Approximately 13% of all commercial pilots and 5% of cabin crew in Russia are currently furloughed. Russia’s Ministry of Transport estimates that around 70 pilots leave the country to work abroad each month. 

The information was revealed by the Russian Ministry of Transport in a draft comprehensive program for the development of the air transport industry until 2030. The document was obtained by Russian newspaper Kommersant. While its authenticity has not yet been independently confirmed, Kommersant interviewed multiple experts who have all confirmed the credibility of the information reported to be contained in the document.  

Kommersant also states that the data contained in the draft program shows that by 2025 the number of positions for commercial pilots in Russia will be halved due to a number of causes, primarily the shrinking commercial aviation market in the country.  

However, even in these circumstances the Ministry predicts a shortage of pilots and aims to counteract this by ramping up the training of new pilots. Several experts, interviewed by Kommersant, appear to be skeptical about such a development, saying that uncompetitive wages make such expectations unrealistic.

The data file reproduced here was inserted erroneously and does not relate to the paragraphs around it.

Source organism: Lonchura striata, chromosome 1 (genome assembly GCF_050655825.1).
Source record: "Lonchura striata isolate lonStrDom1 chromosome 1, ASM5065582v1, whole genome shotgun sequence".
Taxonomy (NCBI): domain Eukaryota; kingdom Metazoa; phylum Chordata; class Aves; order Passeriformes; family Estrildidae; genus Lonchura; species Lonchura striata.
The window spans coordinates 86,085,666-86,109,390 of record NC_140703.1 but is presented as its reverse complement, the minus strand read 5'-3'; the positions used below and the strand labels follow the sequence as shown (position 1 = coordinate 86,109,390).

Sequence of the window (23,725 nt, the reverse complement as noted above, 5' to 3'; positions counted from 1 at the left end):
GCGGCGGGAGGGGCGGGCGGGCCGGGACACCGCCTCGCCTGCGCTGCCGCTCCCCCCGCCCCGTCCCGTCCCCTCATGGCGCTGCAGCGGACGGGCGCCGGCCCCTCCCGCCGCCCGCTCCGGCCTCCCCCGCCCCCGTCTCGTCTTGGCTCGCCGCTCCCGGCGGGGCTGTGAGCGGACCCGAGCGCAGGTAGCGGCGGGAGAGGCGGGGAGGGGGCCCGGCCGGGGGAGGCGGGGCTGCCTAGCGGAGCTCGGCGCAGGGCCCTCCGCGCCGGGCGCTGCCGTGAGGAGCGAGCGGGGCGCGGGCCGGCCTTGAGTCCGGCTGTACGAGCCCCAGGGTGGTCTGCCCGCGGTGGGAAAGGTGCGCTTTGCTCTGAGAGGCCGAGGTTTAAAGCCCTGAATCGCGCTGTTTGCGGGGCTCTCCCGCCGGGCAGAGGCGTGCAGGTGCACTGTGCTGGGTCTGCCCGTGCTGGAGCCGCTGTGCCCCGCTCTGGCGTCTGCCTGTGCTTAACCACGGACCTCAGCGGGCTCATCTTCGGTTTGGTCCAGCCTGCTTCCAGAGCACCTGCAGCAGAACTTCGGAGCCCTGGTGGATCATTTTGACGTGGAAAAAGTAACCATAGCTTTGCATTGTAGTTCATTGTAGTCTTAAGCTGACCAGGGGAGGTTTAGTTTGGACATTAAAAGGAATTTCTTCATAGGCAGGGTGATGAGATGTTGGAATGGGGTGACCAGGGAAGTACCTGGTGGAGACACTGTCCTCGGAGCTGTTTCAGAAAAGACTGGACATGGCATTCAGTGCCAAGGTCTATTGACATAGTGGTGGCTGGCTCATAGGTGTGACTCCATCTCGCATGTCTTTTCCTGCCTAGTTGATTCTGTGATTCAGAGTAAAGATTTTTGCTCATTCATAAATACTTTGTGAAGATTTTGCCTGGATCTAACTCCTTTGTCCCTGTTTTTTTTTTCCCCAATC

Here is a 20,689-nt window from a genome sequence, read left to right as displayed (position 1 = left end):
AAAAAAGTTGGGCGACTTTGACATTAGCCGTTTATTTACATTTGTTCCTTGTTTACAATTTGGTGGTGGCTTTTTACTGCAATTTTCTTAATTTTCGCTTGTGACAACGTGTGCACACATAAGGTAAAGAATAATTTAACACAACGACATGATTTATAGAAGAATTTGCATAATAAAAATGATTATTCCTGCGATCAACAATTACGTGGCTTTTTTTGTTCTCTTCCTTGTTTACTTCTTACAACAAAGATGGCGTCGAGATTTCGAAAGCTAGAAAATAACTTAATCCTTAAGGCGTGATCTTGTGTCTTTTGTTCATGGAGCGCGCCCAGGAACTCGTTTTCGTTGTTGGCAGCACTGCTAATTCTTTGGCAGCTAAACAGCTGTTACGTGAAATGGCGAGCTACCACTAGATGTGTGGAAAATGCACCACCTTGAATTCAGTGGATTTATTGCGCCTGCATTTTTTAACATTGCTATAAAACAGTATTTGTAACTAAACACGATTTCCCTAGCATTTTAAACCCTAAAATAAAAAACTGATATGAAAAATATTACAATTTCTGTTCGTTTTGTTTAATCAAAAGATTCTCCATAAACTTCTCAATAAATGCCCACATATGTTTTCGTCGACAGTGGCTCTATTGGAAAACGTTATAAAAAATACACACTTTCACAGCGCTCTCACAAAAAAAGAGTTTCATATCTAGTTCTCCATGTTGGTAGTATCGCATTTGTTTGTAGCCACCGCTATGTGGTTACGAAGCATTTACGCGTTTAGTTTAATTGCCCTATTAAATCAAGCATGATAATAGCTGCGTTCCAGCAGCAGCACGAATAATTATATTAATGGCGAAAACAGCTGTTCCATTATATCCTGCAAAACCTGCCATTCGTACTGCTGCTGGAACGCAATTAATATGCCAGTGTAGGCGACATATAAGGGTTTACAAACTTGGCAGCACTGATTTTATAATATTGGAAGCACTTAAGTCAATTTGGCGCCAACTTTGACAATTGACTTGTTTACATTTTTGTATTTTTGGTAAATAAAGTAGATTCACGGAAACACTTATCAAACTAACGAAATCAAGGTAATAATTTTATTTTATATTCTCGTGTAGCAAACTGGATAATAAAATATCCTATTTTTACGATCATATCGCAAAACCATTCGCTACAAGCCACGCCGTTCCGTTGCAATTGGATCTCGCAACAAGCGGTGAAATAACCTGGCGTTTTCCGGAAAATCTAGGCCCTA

According to the Program, commercial air traffic is expected to keep shrinking before reaching almost half of its 2021 level by 2025, Kommersant added. After 2025, traffic is expected to rise again. However, Kommersant does not comment on what evidence might support this expected rise.  

Rapid shrinking of Russia’s civil aviation industry began in late February 2022, following Vladimir Putin’s decision to conduct a full-scale invasion of Ukraine. As a result of hostilities, the European Union, the United States and several other countries announced the closure of airspace to Russian airlines and Russian-owned aircraft. 

In addition, sanctions imposed on Russia by the EU and the US prohibited companies from leasing their aircraft to Russian airlines. As most commercial aircraft in the Russian fleet were leased from Western companies, they had to be returned to lessors. In March 2022, Putin signed a law allowing Russian airlines to keep the aircraft they were ordered to return, however, this doomed the aircraft to only be used for domestic flights, as any flight abroad would make them vulnerable to be arrested.